Some drivers get creative pretending they are eligible to use the HOV lanes by putting a dummy in the passenger seat. These photos show a few of the “passengers” confronted by Washington State Patrol troopers in the past few years. (Photos courtesy of Washington State Patrol)

Some drivers get creative pretending they are eligible to use the HOV lanes by putting a dummy in the passenger seat. These photos show a few of the “passengers” confronted by Washington State Patrol troopers in the past few years. (Photos courtesy of Washington State Patrol)

Carpool lane cheaters face stiffer fines starting Sunday

EVERETT — They aren’t hard to find.

Washington State Patrol trooper Rocky Oliphant needed less than 20 minutes to pull over two violators in an HOV lane along I-5 near Lynnwood the other day.

Each year, thousands of tickets are given. It’s a calculated risk many are willing to take for a quicker commute.

“Normally it’s not a surprise to them,” Oliphant said.

The statewide violation rate is estimated between 5 and 10 percent, according to the Washington State Department of Transportation.

Beginning Sunday, people driving solo in the carpool lane will have more reason to think twice. That’s when higher fines kick in statewide.

The change increases the existing fine, adds a higher fine for repeat offenders and slaps an extra fine for those who use a fake passenger. The new maximum fine will be $536.

The changes include raising the initial violation fine from $136 to $186 and creating a $336 fine for repeat violations within a two-year period.

Then there’s the dummy clause. It adds a $200 fine for anyone caught trying to use a doll, dummy or other item to make it appear another person is in the vehicle. The $200 fine is on top of the underlying violation, creating a possible maximum fine of $536.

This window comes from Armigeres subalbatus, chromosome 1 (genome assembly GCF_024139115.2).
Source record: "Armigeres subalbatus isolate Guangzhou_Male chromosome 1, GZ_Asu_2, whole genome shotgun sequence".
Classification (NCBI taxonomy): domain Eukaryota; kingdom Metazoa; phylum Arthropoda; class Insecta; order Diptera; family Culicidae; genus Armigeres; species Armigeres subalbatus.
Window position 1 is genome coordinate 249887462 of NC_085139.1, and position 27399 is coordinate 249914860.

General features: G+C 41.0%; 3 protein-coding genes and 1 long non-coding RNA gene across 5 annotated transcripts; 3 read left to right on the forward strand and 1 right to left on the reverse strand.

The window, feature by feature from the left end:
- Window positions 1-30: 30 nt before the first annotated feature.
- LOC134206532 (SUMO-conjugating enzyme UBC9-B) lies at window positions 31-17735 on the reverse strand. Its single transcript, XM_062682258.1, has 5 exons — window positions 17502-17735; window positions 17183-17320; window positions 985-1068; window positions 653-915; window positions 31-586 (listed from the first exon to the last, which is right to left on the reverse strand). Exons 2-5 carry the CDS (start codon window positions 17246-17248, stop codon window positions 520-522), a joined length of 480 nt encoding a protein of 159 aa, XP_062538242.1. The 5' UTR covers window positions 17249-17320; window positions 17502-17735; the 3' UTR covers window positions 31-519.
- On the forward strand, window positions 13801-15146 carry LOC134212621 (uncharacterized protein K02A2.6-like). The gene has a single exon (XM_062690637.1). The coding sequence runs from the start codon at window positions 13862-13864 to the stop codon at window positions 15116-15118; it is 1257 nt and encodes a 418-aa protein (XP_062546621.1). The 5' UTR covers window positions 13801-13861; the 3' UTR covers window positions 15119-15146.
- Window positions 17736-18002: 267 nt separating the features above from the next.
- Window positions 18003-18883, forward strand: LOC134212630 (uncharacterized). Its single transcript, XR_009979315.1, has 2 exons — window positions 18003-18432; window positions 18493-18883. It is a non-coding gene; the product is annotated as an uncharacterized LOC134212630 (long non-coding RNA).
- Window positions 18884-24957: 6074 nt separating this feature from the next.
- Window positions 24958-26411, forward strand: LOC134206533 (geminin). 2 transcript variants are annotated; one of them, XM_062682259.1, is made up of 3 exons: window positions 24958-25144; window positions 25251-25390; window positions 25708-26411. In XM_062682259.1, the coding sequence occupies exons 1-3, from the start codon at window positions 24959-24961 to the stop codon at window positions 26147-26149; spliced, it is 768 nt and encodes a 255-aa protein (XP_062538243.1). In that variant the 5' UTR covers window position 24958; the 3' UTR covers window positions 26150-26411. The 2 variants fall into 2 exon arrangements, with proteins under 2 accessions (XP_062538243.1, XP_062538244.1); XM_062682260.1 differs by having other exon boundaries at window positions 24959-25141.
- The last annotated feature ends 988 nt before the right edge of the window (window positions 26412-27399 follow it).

Don’t expect leniency in the early days since people already know they shouldn’t be by themselves in an HOV lane.

“We won’t have a grace period,” Oliphant said.

HOV lanes were designed to maximize the movement of people rather than vehicles. They usually move more people than a general purpose lane, even when they don’t look full.

HOV violations are one of the top traffic complaints the Department of Transportation and State Patrol receive.

New signs will be posted along several state highways reminding travelers of the new maximum fines.

During an emphasis patrol in King, Pierce and Snohomish counties in September, troopers gave out 1,671 HOV violations, including 17 drivers who were ticketed on two separate occasions and one driver who received three HOV violation tickets during the week-long emphasis patrol.

The State Patrol handed out 13,448 tickets in 2018 and 5,849 warnings.

HOV violators can be reported to the Department of Transportation’s HERO program online or by calling 1-877-764-HERO.

People made 64,618 such reports during the 2017-18 year.

Eric Stevick: 425-339-3446; stevick@heraldnet.com.

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